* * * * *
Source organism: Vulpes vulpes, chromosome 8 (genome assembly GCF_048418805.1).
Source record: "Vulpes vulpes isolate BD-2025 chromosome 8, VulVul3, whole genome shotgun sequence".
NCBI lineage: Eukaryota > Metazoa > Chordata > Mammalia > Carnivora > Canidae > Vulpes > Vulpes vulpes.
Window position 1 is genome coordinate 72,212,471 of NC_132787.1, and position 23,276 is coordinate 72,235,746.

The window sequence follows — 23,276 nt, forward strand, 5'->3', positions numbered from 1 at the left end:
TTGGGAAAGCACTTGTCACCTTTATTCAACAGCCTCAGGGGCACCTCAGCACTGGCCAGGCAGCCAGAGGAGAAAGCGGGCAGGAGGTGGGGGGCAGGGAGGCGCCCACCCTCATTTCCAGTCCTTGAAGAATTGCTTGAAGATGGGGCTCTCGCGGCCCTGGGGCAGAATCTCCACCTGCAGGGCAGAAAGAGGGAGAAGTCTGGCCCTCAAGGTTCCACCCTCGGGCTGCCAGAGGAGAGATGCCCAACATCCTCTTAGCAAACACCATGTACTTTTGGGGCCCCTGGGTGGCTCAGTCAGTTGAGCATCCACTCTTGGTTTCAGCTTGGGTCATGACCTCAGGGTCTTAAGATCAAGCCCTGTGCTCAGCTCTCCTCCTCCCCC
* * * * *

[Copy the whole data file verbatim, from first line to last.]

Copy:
Source organism: Vulpes vulpes, chromosome 8 (genome assembly GCF_048418805.1).
Source record: "Vulpes vulpes isolate BD-2025 chromosome 8, VulVul3, whole genome shotgun sequence".
NCBI lineage: Eukaryota > Metazoa > Chordata > Mammalia > Carnivora > Canidae > Vulpes > Vulpes vulpes.
Window position 1 is genome coordinate 72,212,471 of NC_132787.1, and position 23,276 is coordinate 72,235,746.

The window sequence follows — 23,276 nt, forward strand, 5'->3', positions numbered from 1 at the left end:
TTGGGAAAGCACTTGTCACCTTTATTCAACAGCCTCAGGGGCACCTCAGCACTGGCCAGGCAGCCAGAGGAGAAAGCGGGCAGGAGGTGGGGGGCAGGGAGGCGCCCACCCTCATTTCCAGTCCTTGAAGAATTGCTTGAAGATGGGGCTCTCGCGGCCCTGGGGCAGAATCTCCACCTGCAGGGCAGAAAGAGGGAGAAGTCTGGCCCTCAAGGTTCCACCCTCGGGCTGCCAGAGGAGAGATGCCCAACATCCTCTTAGCAAACACCATGTACTTTTGGGGCCCCTGGGTGGCTCAGTCAGTTGAGCATCCACTCTTGGTTTCAGCTTGGGTCATGACCTCAGGGTCTTAAGATCAAGCCCTGTGCTCAGCTCTCCTCCTCCCCC